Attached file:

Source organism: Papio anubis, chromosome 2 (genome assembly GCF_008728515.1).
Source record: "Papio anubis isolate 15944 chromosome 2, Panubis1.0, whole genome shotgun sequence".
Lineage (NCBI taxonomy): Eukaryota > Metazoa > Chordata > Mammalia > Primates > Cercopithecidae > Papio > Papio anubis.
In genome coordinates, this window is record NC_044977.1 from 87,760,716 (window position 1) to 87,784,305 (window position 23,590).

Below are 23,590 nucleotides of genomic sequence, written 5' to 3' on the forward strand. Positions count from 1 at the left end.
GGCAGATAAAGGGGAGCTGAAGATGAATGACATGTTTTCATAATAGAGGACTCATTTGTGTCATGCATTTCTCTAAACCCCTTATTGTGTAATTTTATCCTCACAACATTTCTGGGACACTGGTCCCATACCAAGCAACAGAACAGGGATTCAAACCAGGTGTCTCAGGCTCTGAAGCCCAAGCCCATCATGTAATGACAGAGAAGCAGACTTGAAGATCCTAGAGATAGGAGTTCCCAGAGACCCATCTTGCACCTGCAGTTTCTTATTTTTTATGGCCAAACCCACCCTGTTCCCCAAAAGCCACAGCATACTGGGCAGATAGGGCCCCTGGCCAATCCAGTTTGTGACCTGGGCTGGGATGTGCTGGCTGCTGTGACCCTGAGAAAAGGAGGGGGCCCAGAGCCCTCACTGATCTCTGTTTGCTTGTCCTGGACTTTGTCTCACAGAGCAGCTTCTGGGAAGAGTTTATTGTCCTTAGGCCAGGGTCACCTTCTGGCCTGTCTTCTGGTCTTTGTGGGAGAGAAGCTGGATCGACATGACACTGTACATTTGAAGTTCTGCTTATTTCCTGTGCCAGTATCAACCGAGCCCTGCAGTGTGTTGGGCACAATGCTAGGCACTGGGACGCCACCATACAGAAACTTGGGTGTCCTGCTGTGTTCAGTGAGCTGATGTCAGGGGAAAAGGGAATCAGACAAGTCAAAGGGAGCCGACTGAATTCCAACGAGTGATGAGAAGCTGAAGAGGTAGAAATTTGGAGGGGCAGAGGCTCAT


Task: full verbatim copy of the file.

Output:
Source organism: Papio anubis, chromosome 2 (genome assembly GCF_008728515.1).
Source record: "Papio anubis isolate 15944 chromosome 2, Panubis1.0, whole genome shotgun sequence".
Lineage (NCBI taxonomy): Eukaryota > Metazoa > Chordata > Mammalia > Primates > Cercopithecidae > Papio > Papio anubis.
In genome coordinates, this window is record NC_044977.1 from 87,760,716 (window position 1) to 87,784,305 (window position 23,590).

Below are 23,590 nucleotides of genomic sequence, written 5' to 3' on the forward strand. Positions count from 1 at the left end.
GGCAGATAAAGGGGAGCTGAAGATGAATGACATGTTTTCATAATAGAGGACTCATTTGTGTCATGCATTTCTCTAAACCCCTTATTGTGTAATTTTATCCTCACAACATTTCTGGGACACTGGTCCCATACCAAGCAACAGAACAGGGATTCAAACCAGGTGTCTCAGGCTCTGAAGCCCAAGCCCATCATGTAATGACAGAGAAGCAGACTTGAAGATCCTAGAGATAGGAGTTCCCAGAGACCCATCTTGCACCTGCAGTTTCTTATTTTTTATGGCCAAACCCACCCTGTTCCCCAAAAGCCACAGCATACTGGGCAGATAGGGCCCCTGGCCAATCCAGTTTGTGACCTGGGCTGGGATGTGCTGGCTGCTGTGACCCTGAGAAAAGGAGGGGGCCCAGAGCCCTCACTGATCTCTGTTTGCTTGTCCTGGACTTTGTCTCACAGAGCAGCTTCTGGGAAGAGTTTATTGTCCTTAGGCCAGGGTCACCTTCTGGCCTGTCTTCTGGTCTTTGTGGGAGAGAAGCTGGATCGACATGACACTGTACATTTGAAGTTCTGCTTATTTCCTGTGCCAGTATCAACCGAGCCCTGCAGTGTGTTGGGCACAATGCTAGGCACTGGGACGCCACCATACAGAAACTTGGGTGTCCTGCTGTGTTCAGTGAGCTGATGTCAGGGGAAAAGGGAATCAGACAAGTCAAAGGGAGCCGACTGAATTCCAACGAGTGATGAGAAGCTGAAGAGGTAGAAATTTGGAGGGGCAGAGGCTCAT